Another HF that affects both VACV and influenza A virus replication is MAP2K3 (also known as MKK3 and MEK3), which activates the p38 MAPK signalling pathway and is involved in low pH-dependent entry of influenza virus and VSV [31], [47]. VACV also has a low pH-dependent entry mechanism [52] which may be similarly reliant on MAP2K3. Alternatively, it may be required to activate the p38 MAPK pathway to promote cell survival post infection [14].

In contrast, IFITMs (interferon inducible transmembrane proteins) have been identified in functional genomic screens as mediating resistance to influenza A virus, Dengue virus and West Nile virus infection in vitro and in vivo [26], [53] as well as Marburg and Ebola viruses, SARS-coronavirus [54] and HIV [55]. These proteins prevent entry of viruses at the plasma membrane, endosomes and lysosomes [56], however none had an effect on VACV replication in our screen, suggesting VACV is resistant to the repressive effect of this protein family (Figure 1d).

Transcriptional Modulation of Vaccinia virus Host Factors

To determine whether the expression of HFs identified by RNAi is modulated by VACV, the RNAi hit list was compared to previously published transcriptional profiling data sets performed on cells infected with VACV. Three available expression profiling data sets (designated A, B and C, see Materials and Methods for sources) which used different cells, virus isolates and time points were compiled and compared. Correlation was mainly limited to intra-data set measurements (i.e. different time points or cell lines within a data set) with some examples of agreement between data sets A and C, both of which used HeLa cells. To test whether there was a general propensity of HFs to be differentially expressed in virus-infected cells the distribution of the 302 RNAi hits was compared to that of the whole RNAi screen in these three transcriptional profiling data sets. No significant tendency of pro-viral HFs to be up-regulated or anti-viral HFs to be downregulated was detected (data not shown). Subsequently the expression of individual HFs was examined using the transcriptional profiling data of the two HeLa-based studies (A and C). This revealed specific examples of HFs which are differentially expressed in virus-infected cells (Figure 4). Four pro-viral HFs (RUNX1, eIF3C, HBEGF, and ADM) were significantly upregulated in VACV-infected HeLa cells (q<0.05), suggesting that VACV might promote expression of these proteins to assist viral replication and spread. RUNX1 is a subunit of the transcription factor CBF which regulates critical processes in both myeloid and lymphatic haematopoiesis. Chromosomal translocations and mutations of RUNX1 are among the most frequent genomic abnormalities in different types of leukaemia [57]. Furthermore, a genome-wide association study found a genetic polymorphism in RUNX1 to be associated with the serological response to VACV vaccination (Dryvax vaccine, Wyeth Laboratories) in African-Americans. This suggests that the RUNX1 polymorphism may influence replication and viral gene expression of the live-attenuated vaccine in vivo which causes differences in the strength of the adaptive immune response [58], a hypothesis supported by our identification of RUNX1 as a pro-viral VACV HF.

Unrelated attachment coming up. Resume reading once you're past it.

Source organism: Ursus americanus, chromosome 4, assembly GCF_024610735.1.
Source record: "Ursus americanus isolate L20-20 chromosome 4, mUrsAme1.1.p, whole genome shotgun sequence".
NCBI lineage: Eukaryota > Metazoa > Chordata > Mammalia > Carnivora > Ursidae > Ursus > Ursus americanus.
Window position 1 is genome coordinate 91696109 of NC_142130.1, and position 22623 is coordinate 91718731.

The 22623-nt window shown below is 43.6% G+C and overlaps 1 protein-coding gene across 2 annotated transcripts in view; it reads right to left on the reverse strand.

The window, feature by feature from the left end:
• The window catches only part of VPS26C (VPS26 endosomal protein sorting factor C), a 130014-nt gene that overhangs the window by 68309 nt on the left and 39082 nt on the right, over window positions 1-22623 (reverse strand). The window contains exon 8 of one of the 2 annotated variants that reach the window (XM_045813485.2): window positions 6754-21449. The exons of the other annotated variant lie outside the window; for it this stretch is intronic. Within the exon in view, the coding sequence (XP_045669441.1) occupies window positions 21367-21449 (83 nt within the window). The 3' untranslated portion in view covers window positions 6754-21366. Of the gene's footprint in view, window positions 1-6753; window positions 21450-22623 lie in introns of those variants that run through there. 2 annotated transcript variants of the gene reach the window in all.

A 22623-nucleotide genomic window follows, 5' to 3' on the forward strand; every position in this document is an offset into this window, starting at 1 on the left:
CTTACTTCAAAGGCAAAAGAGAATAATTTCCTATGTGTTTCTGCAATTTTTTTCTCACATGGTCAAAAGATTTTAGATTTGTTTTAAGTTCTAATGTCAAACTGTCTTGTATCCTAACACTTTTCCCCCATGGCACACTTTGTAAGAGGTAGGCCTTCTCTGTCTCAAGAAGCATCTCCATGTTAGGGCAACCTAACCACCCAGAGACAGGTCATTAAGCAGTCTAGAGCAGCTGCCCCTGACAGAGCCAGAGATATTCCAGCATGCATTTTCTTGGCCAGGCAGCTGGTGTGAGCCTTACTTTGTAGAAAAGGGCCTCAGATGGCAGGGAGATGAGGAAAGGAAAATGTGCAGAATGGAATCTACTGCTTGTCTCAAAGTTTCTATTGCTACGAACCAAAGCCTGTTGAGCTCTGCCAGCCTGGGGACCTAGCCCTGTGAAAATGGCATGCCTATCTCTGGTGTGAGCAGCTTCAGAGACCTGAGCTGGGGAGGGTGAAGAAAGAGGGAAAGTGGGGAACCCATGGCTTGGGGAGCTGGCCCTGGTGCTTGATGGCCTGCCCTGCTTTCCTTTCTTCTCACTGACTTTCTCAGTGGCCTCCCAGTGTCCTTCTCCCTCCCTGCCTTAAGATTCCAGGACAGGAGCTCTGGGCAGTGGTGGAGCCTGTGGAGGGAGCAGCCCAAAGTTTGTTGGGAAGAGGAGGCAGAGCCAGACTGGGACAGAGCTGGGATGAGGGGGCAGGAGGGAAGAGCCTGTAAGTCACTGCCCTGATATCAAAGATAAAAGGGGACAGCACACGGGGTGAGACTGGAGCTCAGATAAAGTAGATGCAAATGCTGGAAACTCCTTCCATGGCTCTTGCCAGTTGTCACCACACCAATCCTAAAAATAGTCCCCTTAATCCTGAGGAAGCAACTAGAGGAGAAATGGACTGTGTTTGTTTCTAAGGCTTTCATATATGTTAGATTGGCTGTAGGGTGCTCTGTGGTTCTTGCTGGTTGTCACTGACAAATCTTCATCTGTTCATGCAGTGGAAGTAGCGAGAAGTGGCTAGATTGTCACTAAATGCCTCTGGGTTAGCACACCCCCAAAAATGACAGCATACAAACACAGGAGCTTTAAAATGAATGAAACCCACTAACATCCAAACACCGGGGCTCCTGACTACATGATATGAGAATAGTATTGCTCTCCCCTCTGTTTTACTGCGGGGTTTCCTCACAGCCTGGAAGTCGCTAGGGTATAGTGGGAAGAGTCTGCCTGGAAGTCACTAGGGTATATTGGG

Figure 4. Transcriptional modulation of Vaccinia virus HFs.

Plot of seven VACV HFs identified in the RNAi screen that are also strongly transcriptionally regulated in VACV infected cells. The x-axis represents the level of fluorescence in the RNAi screen (viral replication) expressed as a z-score with pro-viral genes to the left and anti-viral genes to the right. The y-axis represents the relative expression of the seven genes in VACV infected cells.

In addition to upregulated pro-viral HFs, opposite examples were also identified, with two anti-viral HFs (ANGPTL4, RBAK) significantly upregulated and one pro-viral HF (SAP18) downregulated in VACV-infected cells. This lack of correlation between functional HFs and gene expression at the transcriptional level serves to underscore the complexity of virus-host interactions and highlights the need for further follow-up studies.

Functional and Pathway Analyses of Vaccinia Virus Host Factors